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New York Theater

The Mole People

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Dan Bianchi's The Mole People is all about urban legends that are, well, really urban. Below the streets of New York, all kinds of hideous monsters lurk in our beloved city's subway tunnels. Apparently, unsuspecting commuters disappear from train platforms every day, dragged to their grisly deaths by oversized alligators, satanic cults, and a cannibalistic tribe of feral albinos. And you thought the rats were bad.

But New Yorkers don't scare easily, and The Mole People's awkward attempt at auditory story theatre isn't exactly chilling. Clad in a black trench coat and fedora, actor Jerry Lazar reads a collection of ghost stories in ripped-from-the-headlines fashion, accompanied by a soundtrack of ominous chords, eerie synths, and monster-movie sound effects. Both the soundtrack and the stories are, sadly, one note. While there's certainly something worth exploring about our collective fear of terrorism in the subways — and our government's response to it — The Mole People never achieves the moments of fear it so desperately craves. Audiences may find themselves stifling giggles rather than screams of horror.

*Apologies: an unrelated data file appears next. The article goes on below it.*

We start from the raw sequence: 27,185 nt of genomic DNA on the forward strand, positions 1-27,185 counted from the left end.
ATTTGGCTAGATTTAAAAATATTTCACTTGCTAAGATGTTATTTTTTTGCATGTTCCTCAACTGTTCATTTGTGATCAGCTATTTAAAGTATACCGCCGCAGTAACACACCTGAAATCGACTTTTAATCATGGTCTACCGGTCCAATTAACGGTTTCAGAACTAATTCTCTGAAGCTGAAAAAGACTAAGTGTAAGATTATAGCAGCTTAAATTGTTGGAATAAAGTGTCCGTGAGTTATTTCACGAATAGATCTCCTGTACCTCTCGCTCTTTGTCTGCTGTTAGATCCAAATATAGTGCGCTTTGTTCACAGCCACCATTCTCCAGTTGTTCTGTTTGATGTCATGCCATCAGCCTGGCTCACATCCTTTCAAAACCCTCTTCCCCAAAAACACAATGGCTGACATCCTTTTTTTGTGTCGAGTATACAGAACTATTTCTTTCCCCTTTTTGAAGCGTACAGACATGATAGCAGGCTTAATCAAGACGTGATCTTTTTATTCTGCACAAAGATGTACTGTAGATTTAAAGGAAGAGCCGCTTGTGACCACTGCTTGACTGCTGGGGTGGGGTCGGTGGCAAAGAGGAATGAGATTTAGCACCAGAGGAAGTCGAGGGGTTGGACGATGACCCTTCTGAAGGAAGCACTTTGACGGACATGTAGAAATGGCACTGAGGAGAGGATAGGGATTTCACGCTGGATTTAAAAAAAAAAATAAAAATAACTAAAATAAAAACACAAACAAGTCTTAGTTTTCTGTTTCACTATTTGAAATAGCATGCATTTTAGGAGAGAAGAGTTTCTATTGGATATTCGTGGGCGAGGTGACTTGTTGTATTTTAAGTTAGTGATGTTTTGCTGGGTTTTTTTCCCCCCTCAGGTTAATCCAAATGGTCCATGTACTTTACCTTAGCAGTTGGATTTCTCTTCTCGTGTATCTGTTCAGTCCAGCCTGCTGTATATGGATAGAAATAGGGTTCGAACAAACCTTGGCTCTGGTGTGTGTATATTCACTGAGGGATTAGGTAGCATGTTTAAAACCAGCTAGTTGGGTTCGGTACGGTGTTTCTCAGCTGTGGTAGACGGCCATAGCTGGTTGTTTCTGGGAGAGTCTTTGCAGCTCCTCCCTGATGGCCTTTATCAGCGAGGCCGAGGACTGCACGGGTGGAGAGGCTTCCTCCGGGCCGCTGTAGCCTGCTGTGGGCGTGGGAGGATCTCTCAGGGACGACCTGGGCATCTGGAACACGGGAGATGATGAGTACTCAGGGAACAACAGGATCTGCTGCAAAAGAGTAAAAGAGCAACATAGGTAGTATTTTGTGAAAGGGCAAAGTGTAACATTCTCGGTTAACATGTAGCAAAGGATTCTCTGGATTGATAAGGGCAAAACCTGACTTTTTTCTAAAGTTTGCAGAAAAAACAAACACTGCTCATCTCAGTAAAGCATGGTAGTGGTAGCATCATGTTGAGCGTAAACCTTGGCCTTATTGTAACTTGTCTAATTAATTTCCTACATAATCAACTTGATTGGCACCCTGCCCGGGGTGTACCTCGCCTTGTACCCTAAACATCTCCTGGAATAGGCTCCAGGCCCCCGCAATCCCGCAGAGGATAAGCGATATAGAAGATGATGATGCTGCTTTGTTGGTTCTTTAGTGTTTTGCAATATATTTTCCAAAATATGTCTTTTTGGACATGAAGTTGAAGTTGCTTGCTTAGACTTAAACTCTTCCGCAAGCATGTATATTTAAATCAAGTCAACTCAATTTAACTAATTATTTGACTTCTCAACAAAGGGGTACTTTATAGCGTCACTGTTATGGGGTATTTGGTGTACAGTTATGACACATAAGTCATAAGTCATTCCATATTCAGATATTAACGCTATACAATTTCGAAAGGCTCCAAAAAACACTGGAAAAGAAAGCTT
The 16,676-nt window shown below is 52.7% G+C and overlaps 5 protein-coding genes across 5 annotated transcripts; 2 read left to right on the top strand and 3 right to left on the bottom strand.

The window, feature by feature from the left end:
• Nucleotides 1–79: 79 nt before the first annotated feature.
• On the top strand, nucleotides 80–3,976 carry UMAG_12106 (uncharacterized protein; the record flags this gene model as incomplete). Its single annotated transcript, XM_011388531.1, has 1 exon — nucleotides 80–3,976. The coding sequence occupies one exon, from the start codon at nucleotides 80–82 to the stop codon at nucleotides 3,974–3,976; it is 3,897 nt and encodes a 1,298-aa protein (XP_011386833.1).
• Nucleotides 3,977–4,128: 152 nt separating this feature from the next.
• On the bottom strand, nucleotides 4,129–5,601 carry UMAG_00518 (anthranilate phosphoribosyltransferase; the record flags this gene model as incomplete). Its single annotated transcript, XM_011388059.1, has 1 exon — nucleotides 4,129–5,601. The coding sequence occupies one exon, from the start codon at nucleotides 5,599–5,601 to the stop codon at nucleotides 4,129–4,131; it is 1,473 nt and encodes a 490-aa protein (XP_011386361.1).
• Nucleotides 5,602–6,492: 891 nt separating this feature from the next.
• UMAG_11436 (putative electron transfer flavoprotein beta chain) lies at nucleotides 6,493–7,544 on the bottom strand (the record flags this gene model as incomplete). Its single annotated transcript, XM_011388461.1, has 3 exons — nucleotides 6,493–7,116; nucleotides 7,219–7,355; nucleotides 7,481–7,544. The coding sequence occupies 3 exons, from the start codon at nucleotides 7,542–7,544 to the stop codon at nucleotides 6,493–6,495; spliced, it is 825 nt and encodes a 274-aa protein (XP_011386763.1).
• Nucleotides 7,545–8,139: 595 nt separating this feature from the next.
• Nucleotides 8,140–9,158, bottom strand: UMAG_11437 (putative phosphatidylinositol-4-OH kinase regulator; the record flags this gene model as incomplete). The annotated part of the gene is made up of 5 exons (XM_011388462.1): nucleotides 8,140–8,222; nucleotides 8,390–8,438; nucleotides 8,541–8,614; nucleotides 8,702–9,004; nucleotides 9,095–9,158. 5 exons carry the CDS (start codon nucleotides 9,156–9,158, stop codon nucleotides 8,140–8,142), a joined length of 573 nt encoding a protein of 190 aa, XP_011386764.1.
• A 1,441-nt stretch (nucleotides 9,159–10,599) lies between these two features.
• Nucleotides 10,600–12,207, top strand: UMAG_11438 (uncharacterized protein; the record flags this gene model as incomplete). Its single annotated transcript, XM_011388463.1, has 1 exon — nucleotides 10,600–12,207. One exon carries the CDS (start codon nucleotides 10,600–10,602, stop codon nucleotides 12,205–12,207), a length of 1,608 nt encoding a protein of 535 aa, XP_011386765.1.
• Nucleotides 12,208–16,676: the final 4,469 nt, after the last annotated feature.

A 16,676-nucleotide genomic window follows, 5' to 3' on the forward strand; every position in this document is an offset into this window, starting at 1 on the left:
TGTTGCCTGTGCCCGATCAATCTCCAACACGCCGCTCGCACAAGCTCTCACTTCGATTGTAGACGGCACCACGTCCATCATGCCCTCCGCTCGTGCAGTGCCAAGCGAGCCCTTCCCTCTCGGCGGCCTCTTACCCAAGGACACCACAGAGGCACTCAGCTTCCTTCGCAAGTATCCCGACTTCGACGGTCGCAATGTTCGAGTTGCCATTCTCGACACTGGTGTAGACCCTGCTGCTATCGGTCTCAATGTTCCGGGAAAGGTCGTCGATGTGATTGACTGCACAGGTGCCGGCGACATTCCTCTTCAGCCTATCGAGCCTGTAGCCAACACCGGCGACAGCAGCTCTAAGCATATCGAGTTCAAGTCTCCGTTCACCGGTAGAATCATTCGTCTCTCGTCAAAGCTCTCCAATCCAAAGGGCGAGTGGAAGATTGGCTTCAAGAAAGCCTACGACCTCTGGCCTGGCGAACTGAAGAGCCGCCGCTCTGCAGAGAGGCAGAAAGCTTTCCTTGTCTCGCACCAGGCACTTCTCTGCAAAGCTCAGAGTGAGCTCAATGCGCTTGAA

Presented by RadioTheatre as part of the New York International Fringe Festival at the Players Theatre, 115 MacDougal St., NYC. Aug. 9-20. Remaining performances: Thu., Aug. 14, 5 p.m.; Sat., Aug. 16, 9:45 p.m.; Wed., Aug. 20, 3:30 p.m. (212) 279-4488 or (866) 468-7619 or www.fringenyc.org.

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